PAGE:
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Under-appreciated and  neglected policy opportunities (and reframing competition in urban transport) Dr Paul Barter Assist...
Some under-appreciated and neglected policy issues <ul><li>Public transport integration and comprehensiveness </li></ul><u...
Public transport’s customers? Cartoon:  GTZ Thailand
Can public transport attract people who have alternatives? Does it take a rail system like Tokyo’s?
<ul><li>Simply a business?  – sink or swim according to competition in the market? </li></ul><ul><li>Like a Utility?  – ne...
Should public transport try to offer direct service? No! <ul><li>Hub-and-spoke (or ‘trunk and feeder’) versus many-to-many...
Aim to be a NETWORK. Don’t attempt to mimic car’s direct service <ul><li>“ Transit can compete with car travel not by copy...
Importance of frequent service
Relatively simple grid-like network  –  one map can portray all metro, tram and bus lines
Transfer-friendly networks for  buses too? <ul><li>“ Competently designed transit networks often consist of trunk lines wi...
Importance of regular, frequent service <ul><li>Hanoi and HCM City bus reforms </li></ul><ul><ul><li>Regular service  (10 ...
Buying a car creates commitment ...  <ul><li>Public transport  can create  customer  commitment too </li></ul><ul><li>Exam...
Urban Bus Regulat ion Categories   Government takes responsibility for outcomes Compatible with ambitious integration Gove...
Seoul’s 2004 ‘Semi-public’ bus reforms  Public control, private provision suits ambitious integration Source:  Kim, GC 200...
Seoul’s 2004 bus reforms Source:  Kim, GC 2007 with permission <ul><li>The Trunk bus routes require high on-road priority ...
Could public transport be even more ambitious? <ul><li>Public transport CAN compete with cars  </li></ul><ul><li>Requires ...
Poor public transport forces private vehicle ownership.  Excellent public transport makes low car ownership possible. <ul>...
To really compete with car ownership public transport needs help from its “friends” <ul><li>Needs help to fill “mobility g...
Filling the short-trip gap
Filling the short-trip gap  (last kilometre)
2 km in 12 minutes  (at a gentle 10 km/h)
Personal Mobility Devices  (Not oddities. Opportunities to help fill short-trip gap)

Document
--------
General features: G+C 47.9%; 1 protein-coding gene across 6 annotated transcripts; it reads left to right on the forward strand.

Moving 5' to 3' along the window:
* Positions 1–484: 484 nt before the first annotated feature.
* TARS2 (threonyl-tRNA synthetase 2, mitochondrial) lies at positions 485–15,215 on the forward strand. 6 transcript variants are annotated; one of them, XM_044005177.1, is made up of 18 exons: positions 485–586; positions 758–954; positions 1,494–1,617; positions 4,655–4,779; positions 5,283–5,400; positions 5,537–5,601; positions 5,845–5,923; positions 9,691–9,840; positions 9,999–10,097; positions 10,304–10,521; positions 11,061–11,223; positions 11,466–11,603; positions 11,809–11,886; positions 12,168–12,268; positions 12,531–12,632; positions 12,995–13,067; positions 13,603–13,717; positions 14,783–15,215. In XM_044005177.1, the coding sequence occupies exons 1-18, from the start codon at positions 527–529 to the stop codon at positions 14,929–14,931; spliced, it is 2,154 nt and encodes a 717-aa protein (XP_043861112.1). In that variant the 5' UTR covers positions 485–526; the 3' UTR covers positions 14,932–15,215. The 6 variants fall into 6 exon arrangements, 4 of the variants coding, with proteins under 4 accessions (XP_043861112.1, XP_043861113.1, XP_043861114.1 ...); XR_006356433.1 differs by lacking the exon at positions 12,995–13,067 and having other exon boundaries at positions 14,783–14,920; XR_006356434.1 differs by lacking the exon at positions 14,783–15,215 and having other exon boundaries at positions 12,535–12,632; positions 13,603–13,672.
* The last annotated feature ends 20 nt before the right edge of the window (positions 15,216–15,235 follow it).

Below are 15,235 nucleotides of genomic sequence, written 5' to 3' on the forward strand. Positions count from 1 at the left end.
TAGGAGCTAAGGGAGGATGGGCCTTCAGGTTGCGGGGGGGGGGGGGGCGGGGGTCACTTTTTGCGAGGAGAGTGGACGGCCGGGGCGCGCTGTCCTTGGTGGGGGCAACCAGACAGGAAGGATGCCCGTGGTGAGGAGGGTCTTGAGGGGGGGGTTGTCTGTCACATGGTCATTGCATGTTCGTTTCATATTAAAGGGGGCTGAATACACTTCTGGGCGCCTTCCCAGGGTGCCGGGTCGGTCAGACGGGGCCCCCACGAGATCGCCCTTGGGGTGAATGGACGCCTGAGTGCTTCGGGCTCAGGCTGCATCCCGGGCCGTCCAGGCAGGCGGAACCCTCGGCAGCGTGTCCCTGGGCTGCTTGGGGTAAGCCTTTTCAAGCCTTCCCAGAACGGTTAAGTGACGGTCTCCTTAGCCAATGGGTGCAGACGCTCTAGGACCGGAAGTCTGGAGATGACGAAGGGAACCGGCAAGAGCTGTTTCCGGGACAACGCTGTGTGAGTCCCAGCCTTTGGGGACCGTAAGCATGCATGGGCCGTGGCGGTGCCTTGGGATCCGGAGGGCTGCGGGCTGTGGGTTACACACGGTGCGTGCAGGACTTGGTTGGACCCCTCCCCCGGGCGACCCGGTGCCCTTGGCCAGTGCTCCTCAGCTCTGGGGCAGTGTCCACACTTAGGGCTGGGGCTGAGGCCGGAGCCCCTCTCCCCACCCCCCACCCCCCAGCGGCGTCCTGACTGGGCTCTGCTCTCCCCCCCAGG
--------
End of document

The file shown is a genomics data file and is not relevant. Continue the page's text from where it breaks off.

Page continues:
Helping cycling (and PMDs) is NOT just about bike paths or bike lanes Source:  London Cycling Design Standards book, p. 62
Car-sharing: no need to own a car in order to access one when needed http://www.scwalkandroll.com/LibraryIndices/images/ca...
Taxis and taxi-related policy:  more important than usually perceived when we remember their role in filling mobility gaps
3 rd  generation bicycle sharing  and the short-trip gap
Comprehensive multi-modal package to rival car ownership <ul><li>‘ Mobility Packages’ (Hannover) and ‘Mobility Hubs’ (Brem...
Car access without owning one prompts a critical look at car ownership cost structures Fixed costs Variable costs Time of ...
Possibility of excellent mobility without owning a car prompts a more critical look at car ownership
Can we make cost structure for all cars more like car-sharing and taxis? <ul><li>Cannot completely eliminate the  ‘all you...
Singapore could make all its fixed taxes PAYD  (including COE!) Insurance yearly (but could also be made distance-based) P...
Coming changes to parking policy will also change car cost structures <ul><li>Demand-responsive prices for kerb parking </...
My central message today <ul><li>Urban transport policy for liveable cities can and should dare to compete successfully wi...
Thank you  very much Paul Barter LKY School of Public Policy National University of Singapore [email_address]
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Under-appreciated and neglected urban transport policy opportunities (and reframing competition in urban transport)

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Presentation to 6 May 2009 event in Singapore organised by the Land Transport Authority (LTA), the Asian Development Bank (ADB) and the Centre for Liveable Cities (CLC).

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Under-appreciated and neglected urban transport policy opportunities (and reframing competition in urban transport)